The Military District of Washington Sergeant Audie Murphy Club (SAMC) honored Marine Sgt. Maj. Bryan B. Battaglia, the Senior Enlisted Advisor to the Chairman of the Joint Chiefs of Staff, and inducted six new members during a ceremony, Dec. 11, 2014, at the U.S. Army Band's Brucker Hall on Joint Base Myer Henderson Hall, Va.
The new inductees were: Staff Sgt. John Allenbrand, Fairmont Recruiting Company, Sgt. 1st Class Aaron M. Cruz, 2nd Battalion, 1st Information Operations Command, Sgt. 1st Class Mandee E. Faulkner, Richmond Recruiting Company, Beckley Battalion, 1st Recruiting Brigade, Staff Sgt. Jenna A. Martin, 4th Battalion, 3d U.S. Infantry Regiment (The Old Guard), Sgt. 1st Class David Pathemore, 289th Military Police Company, 3d U.S. Inf. Regt. (The Old Guard), Sgt. 1st Class Anthoni P. Roberti, Mid-Atlantic Recruiting Battalion.
The SAMC is a organization for enlisted NCOs only, named after Audie Murphy, a Medal of Honor recipient who fought in World War II and is the most decorated U.S. Soldier. Those NCO's whose leadership achievements and performance merit special recognition may possibly earn the reward of membership.
Since 1986, only the top 2% of U.S. Army non-commissioned officers have been recognized for "Leading from the front" with induction into the prestigious SAMC.
There are two types of induction; the formal process of selection by company level leadership, then battalion and regimental/brigade then culminating at a Division Level board. The other type is an honorary membership, which is by a vote from all the officers of the club with a unanimous vote.
Battaglia became the first Marine to be inducted into Sergeant Audie Murphy Club as an honorary member. He was recognized by the club for all he's done while serving in a position that affects Soldiers, Sailors, Marines, Coast Guard and Airmen.
"These inductees have demonstrated what it truly means to be an NCO, and that's why they were selected," said Sgt. 1st Class Nicholas Martinez, President of the Military District of Washington Sgt. Audie Murphy Club. "They strive for excellence in everything they do from mentoring and grooming the next generation of leaders to volunteering countless hours in the local community."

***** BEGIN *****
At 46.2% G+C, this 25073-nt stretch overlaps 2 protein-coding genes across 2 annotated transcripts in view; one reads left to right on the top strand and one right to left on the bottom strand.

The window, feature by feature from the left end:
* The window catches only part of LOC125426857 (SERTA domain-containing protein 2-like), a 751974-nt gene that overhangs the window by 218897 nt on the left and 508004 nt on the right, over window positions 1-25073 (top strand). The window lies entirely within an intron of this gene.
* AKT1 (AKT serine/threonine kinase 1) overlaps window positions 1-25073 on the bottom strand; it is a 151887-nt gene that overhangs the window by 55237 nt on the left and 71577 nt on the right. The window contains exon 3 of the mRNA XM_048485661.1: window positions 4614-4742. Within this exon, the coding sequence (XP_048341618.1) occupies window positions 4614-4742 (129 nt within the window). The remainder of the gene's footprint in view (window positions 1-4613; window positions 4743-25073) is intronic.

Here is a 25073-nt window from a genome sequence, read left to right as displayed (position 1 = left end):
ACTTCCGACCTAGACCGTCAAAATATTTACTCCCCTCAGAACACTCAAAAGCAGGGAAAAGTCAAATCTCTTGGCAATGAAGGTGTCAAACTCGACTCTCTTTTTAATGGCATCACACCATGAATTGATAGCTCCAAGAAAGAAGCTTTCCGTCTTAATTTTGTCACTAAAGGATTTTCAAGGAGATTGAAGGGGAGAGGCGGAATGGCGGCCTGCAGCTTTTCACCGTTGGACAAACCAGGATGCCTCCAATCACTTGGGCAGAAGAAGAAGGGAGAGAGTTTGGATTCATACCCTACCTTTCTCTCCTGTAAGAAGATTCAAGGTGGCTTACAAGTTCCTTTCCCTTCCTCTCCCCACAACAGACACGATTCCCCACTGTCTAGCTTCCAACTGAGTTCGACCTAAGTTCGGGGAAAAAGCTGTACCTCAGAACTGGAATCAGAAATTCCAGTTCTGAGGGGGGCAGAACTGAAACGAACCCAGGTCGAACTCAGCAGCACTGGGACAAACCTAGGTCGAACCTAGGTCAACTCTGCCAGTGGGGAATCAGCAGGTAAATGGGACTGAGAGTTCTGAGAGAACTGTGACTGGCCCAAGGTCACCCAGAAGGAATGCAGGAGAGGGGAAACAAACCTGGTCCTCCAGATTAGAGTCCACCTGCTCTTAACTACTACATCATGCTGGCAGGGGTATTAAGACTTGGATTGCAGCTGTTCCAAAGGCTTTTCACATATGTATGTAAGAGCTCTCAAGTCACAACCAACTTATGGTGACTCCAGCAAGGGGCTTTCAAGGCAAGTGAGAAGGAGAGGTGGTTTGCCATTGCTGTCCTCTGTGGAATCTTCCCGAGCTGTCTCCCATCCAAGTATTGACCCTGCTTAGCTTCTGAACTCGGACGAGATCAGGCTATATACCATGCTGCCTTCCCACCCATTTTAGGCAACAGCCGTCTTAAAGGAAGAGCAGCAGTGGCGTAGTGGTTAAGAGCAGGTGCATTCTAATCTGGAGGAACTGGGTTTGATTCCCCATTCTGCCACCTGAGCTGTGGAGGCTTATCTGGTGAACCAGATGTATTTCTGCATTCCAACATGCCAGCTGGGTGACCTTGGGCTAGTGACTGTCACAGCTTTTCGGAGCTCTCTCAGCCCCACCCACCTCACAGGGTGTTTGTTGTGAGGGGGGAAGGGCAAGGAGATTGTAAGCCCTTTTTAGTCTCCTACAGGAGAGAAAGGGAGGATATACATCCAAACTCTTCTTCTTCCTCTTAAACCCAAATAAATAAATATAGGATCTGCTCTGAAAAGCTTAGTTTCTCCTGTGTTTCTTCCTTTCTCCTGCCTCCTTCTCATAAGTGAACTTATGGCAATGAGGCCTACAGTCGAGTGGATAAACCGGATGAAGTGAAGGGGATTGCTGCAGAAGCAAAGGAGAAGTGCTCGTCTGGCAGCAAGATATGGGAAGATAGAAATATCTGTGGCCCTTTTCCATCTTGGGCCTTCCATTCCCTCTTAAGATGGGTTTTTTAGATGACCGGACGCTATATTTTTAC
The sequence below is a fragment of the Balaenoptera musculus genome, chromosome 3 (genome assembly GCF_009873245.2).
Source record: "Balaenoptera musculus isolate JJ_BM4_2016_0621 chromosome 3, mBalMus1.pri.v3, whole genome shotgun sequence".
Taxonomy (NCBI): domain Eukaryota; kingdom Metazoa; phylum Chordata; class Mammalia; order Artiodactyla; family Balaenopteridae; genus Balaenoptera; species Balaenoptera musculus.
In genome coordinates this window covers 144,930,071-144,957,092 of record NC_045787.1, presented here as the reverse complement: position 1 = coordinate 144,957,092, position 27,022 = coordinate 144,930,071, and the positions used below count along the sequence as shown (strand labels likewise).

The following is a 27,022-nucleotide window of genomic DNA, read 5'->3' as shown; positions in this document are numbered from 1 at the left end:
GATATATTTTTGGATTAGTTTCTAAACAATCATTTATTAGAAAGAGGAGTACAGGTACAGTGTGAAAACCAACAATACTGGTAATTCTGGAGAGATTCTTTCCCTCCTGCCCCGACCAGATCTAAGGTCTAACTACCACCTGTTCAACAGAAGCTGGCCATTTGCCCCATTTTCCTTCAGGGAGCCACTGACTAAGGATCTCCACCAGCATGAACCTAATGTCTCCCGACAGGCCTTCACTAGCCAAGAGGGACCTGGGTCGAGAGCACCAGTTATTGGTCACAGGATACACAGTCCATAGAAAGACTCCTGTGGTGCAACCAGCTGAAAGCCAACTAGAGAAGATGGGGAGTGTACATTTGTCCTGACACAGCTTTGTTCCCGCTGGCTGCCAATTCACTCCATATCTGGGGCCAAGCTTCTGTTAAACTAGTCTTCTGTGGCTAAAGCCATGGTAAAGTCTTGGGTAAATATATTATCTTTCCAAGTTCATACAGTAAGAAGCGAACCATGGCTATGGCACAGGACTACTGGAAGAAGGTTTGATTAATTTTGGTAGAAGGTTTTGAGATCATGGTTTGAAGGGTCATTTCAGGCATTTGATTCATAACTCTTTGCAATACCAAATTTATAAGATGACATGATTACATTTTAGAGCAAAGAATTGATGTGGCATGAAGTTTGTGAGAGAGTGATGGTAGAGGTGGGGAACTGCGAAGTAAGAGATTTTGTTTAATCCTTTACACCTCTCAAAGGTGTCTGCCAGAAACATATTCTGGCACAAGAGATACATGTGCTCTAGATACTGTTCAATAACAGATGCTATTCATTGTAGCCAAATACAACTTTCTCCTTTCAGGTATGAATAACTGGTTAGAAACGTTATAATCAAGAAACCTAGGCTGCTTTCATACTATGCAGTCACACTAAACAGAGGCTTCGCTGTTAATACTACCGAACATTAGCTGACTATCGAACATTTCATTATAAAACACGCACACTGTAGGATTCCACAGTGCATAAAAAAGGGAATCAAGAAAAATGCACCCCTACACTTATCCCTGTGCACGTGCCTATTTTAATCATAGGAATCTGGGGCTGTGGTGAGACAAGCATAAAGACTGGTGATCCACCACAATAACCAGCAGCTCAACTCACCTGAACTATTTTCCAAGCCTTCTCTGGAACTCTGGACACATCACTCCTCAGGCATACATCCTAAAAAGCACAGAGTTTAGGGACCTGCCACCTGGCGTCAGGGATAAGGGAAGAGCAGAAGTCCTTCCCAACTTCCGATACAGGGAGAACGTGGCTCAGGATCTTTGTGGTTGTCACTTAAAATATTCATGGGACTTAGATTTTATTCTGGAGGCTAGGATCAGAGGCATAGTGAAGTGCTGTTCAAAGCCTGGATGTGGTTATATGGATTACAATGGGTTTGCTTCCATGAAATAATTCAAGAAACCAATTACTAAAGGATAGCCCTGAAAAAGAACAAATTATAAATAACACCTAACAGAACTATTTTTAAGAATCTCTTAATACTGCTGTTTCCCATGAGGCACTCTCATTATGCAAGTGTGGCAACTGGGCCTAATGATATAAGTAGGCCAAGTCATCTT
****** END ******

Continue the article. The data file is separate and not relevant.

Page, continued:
He added these NCOs seek out ways to improve and strengthen their companies, units and ultimately the U.S. Army.
The process for being inducted into the club is a long and hard road, tailored for the seasoned noncommissioned. Candidates must and exemplify leadership characterized by personal concern for the needs, training, development, and welfare of Soldiers and concern for families of Soldiers and exceed at a number of boards.
The boards are comprised of senior leaders. It's primarily focused on leading Soldiers and the practical application of Army policy and regulations.
"The most challenging part was going to several boards," said Pathemore, military policeman. "The path to get selected into the club is a very difficult one, but it is well worth it."
Selection into the SAMC is an honor for those chosen, but it doesn't end once they receive the Audie Murphy Medallion, it's just the beginning. One of the clubs fundamental missions is giving back to the local community.
"It's all about giving back to those less fortunate," said Pathemoore. "I wouldn't be standing here today if it were not for those who encouraged and support me during rough times."
Pathemoore went on to say he hopes his Soldiers will see him wearing the SAMC medallion and strive to do the same thing.
"As leaders, we have the ability to shape future leaders, and ceremonies like this contribute to that," Pathemore said. "I want them to one day strive to be in this organization."
At the end of the ceremony, Martinez said he was encouraged by all the support to the MDW SAMC and hopes that it will continue to grow.
"We have great NCOs, leaders and volunteers that the young Soldiers inspire to be like one day," Martinez added. "We want to continue to recognize individuals like that and add them to our ranks."